By J.S. Tennant | @js_tennant
‘Regional Variants’ in an Alpine SpaTfirst weekend of this month brought to a close another round of the Internationales Literaturfestival Leukerbad, among Switzerland’s most international events of its kind. It’s held annually in the Alpine spa, nestled beneath the peaks of the Bernese Oberland.
The four-day festival, this year in its 21st edition, focuses predominantly on German-language writing but always features French and English work, and literature from around the world. James Baldwin used to go Leukerbad to write, using his experiences for his essay “Stranger in the Village,” to which Teju Cole later replied in The New Yorker.
The Leukerbad International Literature Festival is run by Anna Kulp and Hans Ruprecht, who also directs the Bern Literature Festival. Leukerbad has funding support from entities including Pro Helvetia—the Swiss Arts Council—the Romande Lottery, and the Canton of Valais.
This year’s program, Kulp says, hosted 33 writers from 14 countries and a record audience of more than 4,000 people who travel from across the country. Among the headline authors from outside of Europe were Canadian poet and translator Anne Carson; the Syrian poet Adonis; Indian novelist and essayist Pankaj Mishra; American translator and essayist Eliot Weinberger; and New Zealand novelist Lloyd Jones.
Novelists Victor Yerofeyev and Vladimir Sorokin from Russia were there, as was the Prix Goncourt-winning French writer Jérome Ferrari.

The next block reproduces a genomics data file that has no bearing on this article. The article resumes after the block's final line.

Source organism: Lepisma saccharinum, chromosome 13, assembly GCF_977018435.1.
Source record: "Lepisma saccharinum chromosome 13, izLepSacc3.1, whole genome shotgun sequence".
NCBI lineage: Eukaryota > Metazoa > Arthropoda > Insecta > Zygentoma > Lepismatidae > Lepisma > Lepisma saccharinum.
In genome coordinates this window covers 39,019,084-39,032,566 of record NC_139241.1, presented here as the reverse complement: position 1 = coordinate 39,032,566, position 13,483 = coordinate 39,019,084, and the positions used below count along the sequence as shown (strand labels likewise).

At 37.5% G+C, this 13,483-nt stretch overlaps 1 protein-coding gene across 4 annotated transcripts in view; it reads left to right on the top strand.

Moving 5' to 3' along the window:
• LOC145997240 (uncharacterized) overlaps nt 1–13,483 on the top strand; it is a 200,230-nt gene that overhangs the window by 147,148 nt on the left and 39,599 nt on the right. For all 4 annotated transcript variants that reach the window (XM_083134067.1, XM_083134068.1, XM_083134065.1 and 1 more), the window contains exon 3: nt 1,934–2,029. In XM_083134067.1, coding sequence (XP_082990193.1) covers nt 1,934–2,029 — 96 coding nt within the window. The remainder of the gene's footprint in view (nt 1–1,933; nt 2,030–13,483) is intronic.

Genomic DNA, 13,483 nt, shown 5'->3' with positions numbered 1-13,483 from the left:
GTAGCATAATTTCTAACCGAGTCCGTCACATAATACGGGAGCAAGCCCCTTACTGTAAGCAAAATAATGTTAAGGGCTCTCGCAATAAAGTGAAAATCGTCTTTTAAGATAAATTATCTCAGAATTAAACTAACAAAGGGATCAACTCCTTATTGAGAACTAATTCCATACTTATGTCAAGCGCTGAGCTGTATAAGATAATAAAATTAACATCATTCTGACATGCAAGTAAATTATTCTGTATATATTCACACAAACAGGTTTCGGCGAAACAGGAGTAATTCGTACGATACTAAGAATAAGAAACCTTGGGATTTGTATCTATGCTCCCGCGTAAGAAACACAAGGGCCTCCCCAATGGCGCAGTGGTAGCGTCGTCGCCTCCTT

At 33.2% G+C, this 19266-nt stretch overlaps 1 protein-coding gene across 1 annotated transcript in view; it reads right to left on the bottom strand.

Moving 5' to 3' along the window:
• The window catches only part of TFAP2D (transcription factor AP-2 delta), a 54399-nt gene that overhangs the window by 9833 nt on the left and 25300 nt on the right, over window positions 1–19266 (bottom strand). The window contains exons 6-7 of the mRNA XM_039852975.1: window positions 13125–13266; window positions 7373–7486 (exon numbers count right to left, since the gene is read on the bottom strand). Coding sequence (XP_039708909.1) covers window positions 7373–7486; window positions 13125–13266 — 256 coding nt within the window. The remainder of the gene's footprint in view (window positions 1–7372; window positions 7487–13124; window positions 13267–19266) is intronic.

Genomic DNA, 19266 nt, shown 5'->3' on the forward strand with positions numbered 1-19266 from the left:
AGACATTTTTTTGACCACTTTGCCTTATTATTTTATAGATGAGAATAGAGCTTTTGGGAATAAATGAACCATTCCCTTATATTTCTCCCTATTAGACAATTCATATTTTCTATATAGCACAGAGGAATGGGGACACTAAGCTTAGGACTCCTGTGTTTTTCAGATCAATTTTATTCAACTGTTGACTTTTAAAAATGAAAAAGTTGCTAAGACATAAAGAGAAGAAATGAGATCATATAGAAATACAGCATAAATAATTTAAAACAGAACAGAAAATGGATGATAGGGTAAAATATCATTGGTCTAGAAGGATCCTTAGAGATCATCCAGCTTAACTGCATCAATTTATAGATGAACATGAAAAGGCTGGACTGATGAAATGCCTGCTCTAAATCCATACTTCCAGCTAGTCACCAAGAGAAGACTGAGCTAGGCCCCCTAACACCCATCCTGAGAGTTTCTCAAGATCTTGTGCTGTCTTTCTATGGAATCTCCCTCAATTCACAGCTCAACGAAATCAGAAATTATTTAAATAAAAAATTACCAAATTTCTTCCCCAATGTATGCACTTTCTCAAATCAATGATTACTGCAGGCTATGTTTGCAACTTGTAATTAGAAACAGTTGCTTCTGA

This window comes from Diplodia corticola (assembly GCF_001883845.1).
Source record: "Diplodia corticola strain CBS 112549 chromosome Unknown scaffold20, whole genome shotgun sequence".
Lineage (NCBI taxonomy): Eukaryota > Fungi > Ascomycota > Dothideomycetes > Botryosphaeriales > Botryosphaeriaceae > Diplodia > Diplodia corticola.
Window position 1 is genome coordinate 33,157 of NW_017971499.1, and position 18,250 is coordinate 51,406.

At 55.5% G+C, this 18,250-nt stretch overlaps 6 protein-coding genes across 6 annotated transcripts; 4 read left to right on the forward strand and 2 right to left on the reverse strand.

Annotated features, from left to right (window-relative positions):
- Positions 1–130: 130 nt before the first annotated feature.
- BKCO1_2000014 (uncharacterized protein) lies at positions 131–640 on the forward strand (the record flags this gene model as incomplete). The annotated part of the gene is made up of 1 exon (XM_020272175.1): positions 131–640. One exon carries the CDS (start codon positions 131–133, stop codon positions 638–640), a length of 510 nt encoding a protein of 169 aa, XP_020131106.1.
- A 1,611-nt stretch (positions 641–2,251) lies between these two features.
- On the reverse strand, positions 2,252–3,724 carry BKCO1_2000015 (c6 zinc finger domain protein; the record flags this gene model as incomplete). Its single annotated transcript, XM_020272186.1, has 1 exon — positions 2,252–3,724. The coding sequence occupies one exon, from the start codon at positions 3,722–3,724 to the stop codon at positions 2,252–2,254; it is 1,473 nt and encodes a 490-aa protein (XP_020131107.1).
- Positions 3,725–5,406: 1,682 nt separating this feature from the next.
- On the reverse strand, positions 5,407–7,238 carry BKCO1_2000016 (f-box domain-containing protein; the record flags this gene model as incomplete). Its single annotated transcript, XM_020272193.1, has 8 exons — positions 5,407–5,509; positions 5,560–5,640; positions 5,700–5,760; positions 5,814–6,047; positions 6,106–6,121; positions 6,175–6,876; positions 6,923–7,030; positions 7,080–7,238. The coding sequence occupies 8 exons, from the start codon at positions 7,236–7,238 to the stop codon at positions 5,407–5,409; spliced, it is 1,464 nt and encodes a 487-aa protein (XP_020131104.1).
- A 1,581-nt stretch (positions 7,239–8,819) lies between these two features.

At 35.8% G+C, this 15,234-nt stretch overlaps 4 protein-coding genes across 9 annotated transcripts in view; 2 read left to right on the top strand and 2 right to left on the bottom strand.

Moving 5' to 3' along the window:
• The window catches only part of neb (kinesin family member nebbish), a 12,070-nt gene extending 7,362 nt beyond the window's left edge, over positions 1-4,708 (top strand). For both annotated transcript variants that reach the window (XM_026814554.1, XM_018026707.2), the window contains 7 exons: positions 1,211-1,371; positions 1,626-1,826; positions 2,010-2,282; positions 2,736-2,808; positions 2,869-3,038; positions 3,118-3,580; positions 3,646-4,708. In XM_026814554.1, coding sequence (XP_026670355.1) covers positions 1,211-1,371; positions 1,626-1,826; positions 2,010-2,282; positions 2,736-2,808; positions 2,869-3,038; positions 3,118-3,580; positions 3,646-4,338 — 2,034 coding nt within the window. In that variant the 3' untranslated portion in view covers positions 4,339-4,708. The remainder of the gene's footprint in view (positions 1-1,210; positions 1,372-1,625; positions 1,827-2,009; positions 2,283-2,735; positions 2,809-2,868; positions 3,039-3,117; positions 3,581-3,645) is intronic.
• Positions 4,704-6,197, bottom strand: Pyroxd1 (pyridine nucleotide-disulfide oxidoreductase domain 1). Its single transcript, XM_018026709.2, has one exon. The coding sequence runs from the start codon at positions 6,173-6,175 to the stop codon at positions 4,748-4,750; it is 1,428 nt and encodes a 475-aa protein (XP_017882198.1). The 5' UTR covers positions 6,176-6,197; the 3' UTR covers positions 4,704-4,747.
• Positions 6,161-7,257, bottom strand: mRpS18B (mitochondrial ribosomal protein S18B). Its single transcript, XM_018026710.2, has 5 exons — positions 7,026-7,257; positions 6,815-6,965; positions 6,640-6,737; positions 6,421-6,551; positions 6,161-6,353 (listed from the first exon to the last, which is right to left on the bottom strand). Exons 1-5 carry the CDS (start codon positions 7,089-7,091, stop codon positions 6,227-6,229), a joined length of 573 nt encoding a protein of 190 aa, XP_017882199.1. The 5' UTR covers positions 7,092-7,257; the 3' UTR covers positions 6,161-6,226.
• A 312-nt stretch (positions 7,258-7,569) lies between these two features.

German-language authors who appeared to attract the biggest crowds included the Swiss playwright Lukas Bärfuss, Adolf Muschg, and Germans Maxim Biller and Jan Philipp Reemtsma.
Events were held in venues across the village, with the format usually in a style common in Germany: a moderator opens with an in-depth analysis of the oeuvre or work at hand, followed by a short discussion, a long reading, no questions from the floor. Audience members seemed attentive, even reverential.
This was the case even at the most surprising venue of all, in which attendees sat in an emptied indoor basin of the main thermal spa, gazing up through a haze at Carson, as if from an orchestra pit. Asked why she keeps returning to classical literature for inspiration, Carson replied coolly, “It’s better.”
But then, seeing how uncomfortable such short shrift made her interviewer, she added, “If the Greek language is a tree, then such writing works right down in the roots. And early in the morning.”
Vladimir Sorokin, removing his jacket at the start of his reading, remarked, “Well, I’ve read in many places; but never in a swimming pool before.”
The most entertaining event was a midnight performance on Friday organized in a restaurant perched at the entrance to the Gemmi Pass overlooking the village, a cable car ferrying guests up the sheer cliff-face. Over glühwein (mulled wine) and surrounded by stuffed marmots and chamois, we listened to Pedro Lenz’s surreal prose poetry, accompanied by Evelyn and Kristina Brunner on double bass, cello and accordion.
Publishing Perspectives spoke with Lenz, who has been translated into Glaswegian English, and he talked about a resurgence in Swiss-German writing from the 1970s, a loose movement including writers like Kurt Marti, Ernst Eggimann and Ernst Burren. There still isn’t a huge amount of publishing in Schwyzertütsch (Swiss dialected German).
When asked if it’s strange to do most of his reading in standard German while writing and performing in another dialect, he said he welcomes the fact the Swiss state has never imposed a standard orthography on his language. This leaves writers free to use regional variants and allows him to play around with grammar and form.
At first he wrote in standard German, Lenz said, believing he’d only be able to sell audio recordings that way, but when be brought out his first dialect book it quickly sold better than his CDs.
Lenz now makes his living through performances, some 200 a year, using a network that benefits from the federal Swiss cantonal system. He appears before audiences that number in hundreds, he said, in such settings as Lucerne, Solothurn and Schaffhausen.
J.S. Tennant works for PEN International, The White Review and Asymptote.